More information

U.S. Department of Justice Office of Justice Programs Office for Victims of Crime

U.S. Department of Justice Office of Justice Programs Office for Victims of Crime U.S. Department of Justice Office of Justice Programs Office for Victims of Crime TRAINER S GUIDE A training DVD and trainer s guide designed to demonstrate effective techniques for first responders called

More information

Preventing Violence and Harassment at the Workplace

Preventing Violence and Harassment at the Workplace Preventing Violence and Harassment at the Workplace VAH001 Violence and Harassment 1 Table of Contents Introduction... 4 Personal versus sexual harassment... 5 Recognizing the problem of workplace violence

More information

Help is Down the Hall. A Handbook on Student Assistance

Help is Down the Hall. A Handbook on Student Assistance Help is Down the Hall A Handbook on Student Assistance Acknowledgments This handbook was prepared by the National Association for Children of Alcoholics under contract for the Center for Substance Abuse

More information

Choosing the Right Treatment:

Choosing the Right Treatment: A FAMILY GUIDE Choosing the Right Treatment: What Families Need to Know About Evidence-Based Practices Choosing the Right Treatment: What Families Need to Know About Evidence- Based Practices 2007 by NAMI,

More information

On the Record. A Practical Guide to Health Information Privacy. 3 rd Edition

On the Record. A Practical Guide to Health Information Privacy. 3 rd Edition On the Record A Practical Guide to Information Privacy 3 rd Edition On the Record 3rd edition Published by the Office of the Privacy Commissioner 2011 1st Edition 1999 2nd Edition 2000 PO Box 10094 Level

More information

2010 Workers with Mental Illness: a Practical Guide for Managers

2010 Workers with Mental Illness: a Practical Guide for Managers 2010 Workers with Mental Illness: a Practical Guide for Managers Endorsed by Supported by Contents Foreword 3 1. Mental health in the workplace 4 1.1 Creating a safe and healthy workplace 4 1.2 Reasons

More information

Safety and Security Highlights to Help You Prepare for Peace Corps Service

Safety and Security Highlights to Help You Prepare for Peace Corps Service Safety and Security Highlights to Help You Prepare for Peace Corps Service PC/SS August 2011 Table of Contents Introduction... 1 Challenges and Risks of Serving Overseas... 1 Facts and Figures... 2 Possible

More information

Grief at work. Developing a bereavement policy. Breffni Mc Guinness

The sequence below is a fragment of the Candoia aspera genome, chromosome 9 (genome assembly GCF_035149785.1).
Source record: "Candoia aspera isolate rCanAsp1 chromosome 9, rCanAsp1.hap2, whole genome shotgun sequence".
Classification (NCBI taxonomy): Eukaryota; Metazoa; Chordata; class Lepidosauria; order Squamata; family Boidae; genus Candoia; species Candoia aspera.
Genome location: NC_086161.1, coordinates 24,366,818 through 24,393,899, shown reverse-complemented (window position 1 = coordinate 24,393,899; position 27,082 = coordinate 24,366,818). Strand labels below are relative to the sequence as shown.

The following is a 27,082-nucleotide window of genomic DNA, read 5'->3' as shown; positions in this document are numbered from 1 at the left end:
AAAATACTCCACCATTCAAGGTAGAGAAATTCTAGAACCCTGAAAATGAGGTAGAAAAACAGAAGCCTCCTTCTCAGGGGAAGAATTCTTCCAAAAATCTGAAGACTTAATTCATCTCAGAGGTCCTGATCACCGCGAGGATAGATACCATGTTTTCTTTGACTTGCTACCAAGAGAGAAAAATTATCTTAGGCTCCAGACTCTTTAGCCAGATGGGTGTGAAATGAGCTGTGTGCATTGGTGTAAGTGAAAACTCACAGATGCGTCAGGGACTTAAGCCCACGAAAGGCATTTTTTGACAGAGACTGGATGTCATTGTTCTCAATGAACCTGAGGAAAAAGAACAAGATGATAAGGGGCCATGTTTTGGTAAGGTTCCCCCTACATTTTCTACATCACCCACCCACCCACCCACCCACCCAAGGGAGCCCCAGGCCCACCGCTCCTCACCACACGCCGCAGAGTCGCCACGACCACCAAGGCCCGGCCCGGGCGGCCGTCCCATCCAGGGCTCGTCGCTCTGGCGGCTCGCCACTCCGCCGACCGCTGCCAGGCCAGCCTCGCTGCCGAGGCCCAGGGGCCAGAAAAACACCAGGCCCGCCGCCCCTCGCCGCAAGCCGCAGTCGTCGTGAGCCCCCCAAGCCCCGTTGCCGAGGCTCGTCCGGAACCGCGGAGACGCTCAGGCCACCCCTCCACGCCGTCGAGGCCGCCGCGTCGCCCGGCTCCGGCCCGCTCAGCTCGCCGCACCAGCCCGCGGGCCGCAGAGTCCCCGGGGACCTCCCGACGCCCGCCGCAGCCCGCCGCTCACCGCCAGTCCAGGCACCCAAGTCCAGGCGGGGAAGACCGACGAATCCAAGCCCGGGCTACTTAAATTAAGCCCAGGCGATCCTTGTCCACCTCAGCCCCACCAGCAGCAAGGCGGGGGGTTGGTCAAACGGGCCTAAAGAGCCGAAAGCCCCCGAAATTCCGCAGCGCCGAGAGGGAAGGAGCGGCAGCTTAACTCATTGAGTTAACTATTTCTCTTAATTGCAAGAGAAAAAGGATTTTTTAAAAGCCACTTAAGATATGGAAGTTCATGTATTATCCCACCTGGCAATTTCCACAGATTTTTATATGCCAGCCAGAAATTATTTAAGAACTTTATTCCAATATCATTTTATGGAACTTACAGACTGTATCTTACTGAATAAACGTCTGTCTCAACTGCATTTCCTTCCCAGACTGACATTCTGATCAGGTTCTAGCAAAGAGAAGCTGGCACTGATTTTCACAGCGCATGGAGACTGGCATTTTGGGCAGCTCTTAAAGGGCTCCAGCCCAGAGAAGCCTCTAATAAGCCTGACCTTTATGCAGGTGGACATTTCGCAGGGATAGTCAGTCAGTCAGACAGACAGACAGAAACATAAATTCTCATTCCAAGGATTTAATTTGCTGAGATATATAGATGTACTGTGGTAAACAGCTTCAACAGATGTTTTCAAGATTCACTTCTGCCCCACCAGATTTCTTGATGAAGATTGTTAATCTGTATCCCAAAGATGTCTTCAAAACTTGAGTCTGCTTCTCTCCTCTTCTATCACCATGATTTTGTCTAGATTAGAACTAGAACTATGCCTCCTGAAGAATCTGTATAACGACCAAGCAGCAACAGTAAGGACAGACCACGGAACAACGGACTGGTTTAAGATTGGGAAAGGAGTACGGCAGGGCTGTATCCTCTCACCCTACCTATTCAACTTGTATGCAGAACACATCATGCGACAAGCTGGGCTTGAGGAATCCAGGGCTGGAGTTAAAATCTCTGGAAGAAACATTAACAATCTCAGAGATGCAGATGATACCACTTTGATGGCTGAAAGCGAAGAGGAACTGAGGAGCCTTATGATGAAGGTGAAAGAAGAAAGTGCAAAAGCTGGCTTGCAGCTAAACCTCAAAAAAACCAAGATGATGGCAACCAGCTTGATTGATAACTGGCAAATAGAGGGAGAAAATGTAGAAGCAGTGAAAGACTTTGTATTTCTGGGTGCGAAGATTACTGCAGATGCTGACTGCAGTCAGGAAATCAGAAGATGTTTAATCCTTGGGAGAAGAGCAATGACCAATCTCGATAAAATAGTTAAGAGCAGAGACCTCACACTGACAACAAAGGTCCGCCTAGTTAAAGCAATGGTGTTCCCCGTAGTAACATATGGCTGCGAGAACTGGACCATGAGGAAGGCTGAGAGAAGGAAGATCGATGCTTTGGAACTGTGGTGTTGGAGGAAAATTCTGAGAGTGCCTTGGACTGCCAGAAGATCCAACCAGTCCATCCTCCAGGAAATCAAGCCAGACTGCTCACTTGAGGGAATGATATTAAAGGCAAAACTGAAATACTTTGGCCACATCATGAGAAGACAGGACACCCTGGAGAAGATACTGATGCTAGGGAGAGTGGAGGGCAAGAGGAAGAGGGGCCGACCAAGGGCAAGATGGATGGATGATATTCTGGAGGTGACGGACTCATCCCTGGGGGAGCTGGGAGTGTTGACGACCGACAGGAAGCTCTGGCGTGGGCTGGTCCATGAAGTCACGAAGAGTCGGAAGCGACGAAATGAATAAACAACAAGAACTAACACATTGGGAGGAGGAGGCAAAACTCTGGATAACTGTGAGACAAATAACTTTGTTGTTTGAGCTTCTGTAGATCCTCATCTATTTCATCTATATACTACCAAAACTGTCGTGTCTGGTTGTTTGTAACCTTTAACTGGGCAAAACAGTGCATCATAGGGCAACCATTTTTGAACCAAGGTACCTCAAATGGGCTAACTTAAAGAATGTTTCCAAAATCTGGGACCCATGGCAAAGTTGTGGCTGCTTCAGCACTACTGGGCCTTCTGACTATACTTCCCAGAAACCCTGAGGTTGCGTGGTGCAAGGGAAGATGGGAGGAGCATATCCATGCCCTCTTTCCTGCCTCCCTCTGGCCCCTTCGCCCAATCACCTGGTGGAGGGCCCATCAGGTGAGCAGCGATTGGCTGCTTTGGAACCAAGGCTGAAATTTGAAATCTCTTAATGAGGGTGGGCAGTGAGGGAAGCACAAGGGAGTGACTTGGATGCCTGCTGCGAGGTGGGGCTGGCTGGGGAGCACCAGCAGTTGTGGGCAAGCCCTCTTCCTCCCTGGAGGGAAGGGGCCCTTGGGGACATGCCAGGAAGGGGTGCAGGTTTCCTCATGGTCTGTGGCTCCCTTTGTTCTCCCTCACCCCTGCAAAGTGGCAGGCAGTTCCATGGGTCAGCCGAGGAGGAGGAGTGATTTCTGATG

Grief at work. Developing a bereavement policy. Breffni Mc Guinness Grief at work Developing a bereavement policy Breffni Mc Guinness Grief at work Developing a bereavement policy Breffni Mc Guinness 2007 ISBN: 978-0-9534880-6-3 Notes Please note: the information in this

More information


ACKNOWLEDGEMENTS DISCLAIMER COPYRIGHT STATEMENT ACKNOWLEDGEMENTS The author gratefully acknowledges the financial support of Queensland Health Central Zone Management Unit and the Centre for Palliative Care Research and Education in the development

More information

Evaluation. valuation of any kind is designed to document what happened in a program.

Evaluation. valuation of any kind is designed to document what happened in a program. Using Case Studies to do Program Evaluation E valuation of any kind is designed to document what happened in a program. Evaluation should show: 1) what actually occurred, 2) whether it had an impact, expected

More information

No secrets: Guidance on developing and implementing multi-agency policies and procedures to protect vulnerable adults from abuse

No secrets: Guidance on developing and implementing multi-agency policies and procedures to protect vulnerable adults from abuse No secrets: Guidance on developing and implementing multi-agency policies and procedures to protect vulnerable adults from abuse There can be no secrets and no hiding place when it comes to exposing the

More information

Report. Reflecting and moving forward. Identifying that something might be wrong. Outcomes and feedback. Raising a concern

Report. Reflecting and moving forward. Identifying that something might be wrong. Outcomes and feedback. Raising a concern Report Reflecting and moving forward Identifying that something might be wrong Outcomes and feedback Raising a concern Examining the facts February 2015 Freedom to Speak Up An independent review into creating

More information

What s important to me. A Review of Choice in End of Life Care

What s important to me. A Review of Choice in End of Life Care What s important to me. A Review of Choice in End of Life Care Published by The Choice in End of Life Care Programme Board February 2015 1 Page About this review The Choice in End of Life Care Programme

More information